An organization that claims to have strong fact-checking mechanisms (namely, BBC Reality Check) should easily avoid such mistakes under normal circumstances. Assuming that such reporting is not done maliciously, we might conclude that the BBC’s and BBC Turkish’s information sources are inadequate and their editorial services have been neglectful in verifying them. The mission of the BBC is stated on its official website as follows: “Our mission is to act in the public interest, serving all audiences through the provision of impartial, high-quality and distinctive output and services which inform, educate and entertain.” The BBC claims that truth, accuracy, impartiality, diversity of opinion, honesty and independence are at the forefront of news reporting. Contrary to their stated mission and editorial values, the BBC’s involvement in spreading misinformation and disinformation about Turkey demonstrates that it is either unable to fulfill its mission or deliberately violates its own values. All in all, such reporting damages the BBC’s own corporate reputation and credibility.
In parallel to this, since the BBC is the public service broadcaster of the British state, a weak broadcast policy based on fake news could damage Turkish-British relations. Actually, over the last two decades, Turkish-British ties have grown stronger on the basis of mutual interests. Despite this, in a post-Brexit world where the UK needs new, solid and reliable partners, the spread of such fake news has the potential to create negative perceptions of the UK in Turkey. Therefore, the BBC and its local services must avoid producing and/or disseminating fake news about Turkey, which could harm the UK’s bilateral political ties with Turkey, not to mention future Turkish-British joint refugee projects that such reporting could jeopardize.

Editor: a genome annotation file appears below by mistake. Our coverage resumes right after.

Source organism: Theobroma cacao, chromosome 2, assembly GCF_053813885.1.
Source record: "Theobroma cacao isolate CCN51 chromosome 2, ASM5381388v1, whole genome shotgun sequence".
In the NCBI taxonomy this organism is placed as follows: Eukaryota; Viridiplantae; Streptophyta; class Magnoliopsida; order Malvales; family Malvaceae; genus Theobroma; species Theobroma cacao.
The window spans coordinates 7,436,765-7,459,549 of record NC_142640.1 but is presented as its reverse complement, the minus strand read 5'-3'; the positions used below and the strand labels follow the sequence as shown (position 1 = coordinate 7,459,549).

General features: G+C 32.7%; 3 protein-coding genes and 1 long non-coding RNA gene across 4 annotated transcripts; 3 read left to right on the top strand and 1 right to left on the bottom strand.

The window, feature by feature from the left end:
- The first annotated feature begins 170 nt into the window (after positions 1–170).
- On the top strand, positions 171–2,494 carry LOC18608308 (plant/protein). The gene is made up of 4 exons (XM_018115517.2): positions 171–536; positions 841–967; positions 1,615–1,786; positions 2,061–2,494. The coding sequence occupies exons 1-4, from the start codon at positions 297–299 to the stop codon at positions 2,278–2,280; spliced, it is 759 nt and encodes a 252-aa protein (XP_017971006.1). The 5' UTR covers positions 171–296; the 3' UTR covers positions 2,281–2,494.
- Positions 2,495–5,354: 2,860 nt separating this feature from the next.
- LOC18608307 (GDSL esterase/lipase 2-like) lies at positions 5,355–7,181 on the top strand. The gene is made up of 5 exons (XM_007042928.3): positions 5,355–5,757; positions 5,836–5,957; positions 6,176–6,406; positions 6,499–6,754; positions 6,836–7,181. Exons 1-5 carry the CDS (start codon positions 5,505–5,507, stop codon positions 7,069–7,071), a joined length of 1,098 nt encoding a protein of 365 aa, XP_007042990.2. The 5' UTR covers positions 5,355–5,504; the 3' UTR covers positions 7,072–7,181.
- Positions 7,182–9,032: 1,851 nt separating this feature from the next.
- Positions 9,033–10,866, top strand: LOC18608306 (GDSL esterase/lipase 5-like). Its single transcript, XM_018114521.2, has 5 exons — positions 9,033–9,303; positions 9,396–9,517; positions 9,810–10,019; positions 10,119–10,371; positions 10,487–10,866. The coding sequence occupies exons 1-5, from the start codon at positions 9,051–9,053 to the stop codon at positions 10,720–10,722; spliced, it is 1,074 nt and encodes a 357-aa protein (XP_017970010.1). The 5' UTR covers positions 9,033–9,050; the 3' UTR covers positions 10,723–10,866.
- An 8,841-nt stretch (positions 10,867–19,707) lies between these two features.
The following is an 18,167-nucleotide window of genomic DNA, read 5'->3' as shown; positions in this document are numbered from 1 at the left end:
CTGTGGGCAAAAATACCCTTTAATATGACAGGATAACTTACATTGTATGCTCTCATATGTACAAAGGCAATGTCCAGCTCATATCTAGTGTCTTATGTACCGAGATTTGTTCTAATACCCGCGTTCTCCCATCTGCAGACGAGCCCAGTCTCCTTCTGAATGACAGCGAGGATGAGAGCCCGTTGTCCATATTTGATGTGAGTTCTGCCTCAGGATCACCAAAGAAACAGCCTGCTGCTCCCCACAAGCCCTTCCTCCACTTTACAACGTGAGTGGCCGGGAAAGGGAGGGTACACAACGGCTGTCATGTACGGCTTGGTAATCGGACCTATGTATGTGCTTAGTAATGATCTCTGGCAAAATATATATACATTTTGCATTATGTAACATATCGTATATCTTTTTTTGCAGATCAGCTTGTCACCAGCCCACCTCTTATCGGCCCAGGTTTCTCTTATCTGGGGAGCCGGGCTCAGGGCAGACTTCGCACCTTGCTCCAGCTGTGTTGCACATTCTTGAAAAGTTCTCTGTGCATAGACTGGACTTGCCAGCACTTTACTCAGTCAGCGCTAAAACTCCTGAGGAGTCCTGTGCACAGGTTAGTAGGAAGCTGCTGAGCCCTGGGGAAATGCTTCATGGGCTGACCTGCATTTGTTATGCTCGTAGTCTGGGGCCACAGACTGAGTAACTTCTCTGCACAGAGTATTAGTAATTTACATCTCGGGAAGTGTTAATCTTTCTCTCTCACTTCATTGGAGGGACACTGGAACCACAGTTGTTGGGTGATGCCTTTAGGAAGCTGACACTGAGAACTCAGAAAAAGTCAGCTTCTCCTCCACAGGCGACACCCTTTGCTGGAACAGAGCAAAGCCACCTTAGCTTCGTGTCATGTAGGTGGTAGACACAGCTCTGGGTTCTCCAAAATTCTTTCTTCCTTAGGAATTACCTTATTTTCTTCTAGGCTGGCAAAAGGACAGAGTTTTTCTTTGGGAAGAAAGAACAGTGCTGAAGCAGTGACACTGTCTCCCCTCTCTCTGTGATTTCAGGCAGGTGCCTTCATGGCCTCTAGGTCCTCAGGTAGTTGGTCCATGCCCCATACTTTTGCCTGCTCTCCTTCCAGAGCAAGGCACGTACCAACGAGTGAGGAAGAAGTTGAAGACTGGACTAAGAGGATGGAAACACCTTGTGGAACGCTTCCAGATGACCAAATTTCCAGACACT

On the other hand, shortly after the fake news spread, top Turkish officials (including President Recep Tayyip Erdogan, Foreign Minister Mevlut Cavusoglu, and Communications Director Fahrettin Altun) stated that the BBC’s report did not reflect reality. Despite this, a group of Turkish politicians and journalists preferred to believe fake news rather than having it confirmed by their own news sources. Surprisingly, these people continue to insist that the fake news for which the BBC has apologized is true and are adamant about not admitting their error. Such behavior, which reflects the spirit of the post-truth era, only serves to facilitate the spread of fake news and further polarize Turkish society. As a result, these individuals — like the BBC’s Turkish services — owe an apology to Turkish society.
The BBC’s apology for the fake news was a moral imperative because it aided the dissemination of news that contradicted reality. However, this simple apology is not enough as it has already contributed to further distortion of the facts on the ground at a very sensitive time. To demonstrate that this apology is truly sincere, the BBC and its local services should stop spreading fake news about Turkey and becoming part of disinformation campaigns against it, in accordance with its own stated broadcasting values in the first place.
Let us take this opportunity to state once again, based on unequivocal statements from Turkish officials, that Turkey is absolutely not interested in receiving a new influx of refugees –this time Afghans- since it is already hosting nearly four million registered Syrian refugees.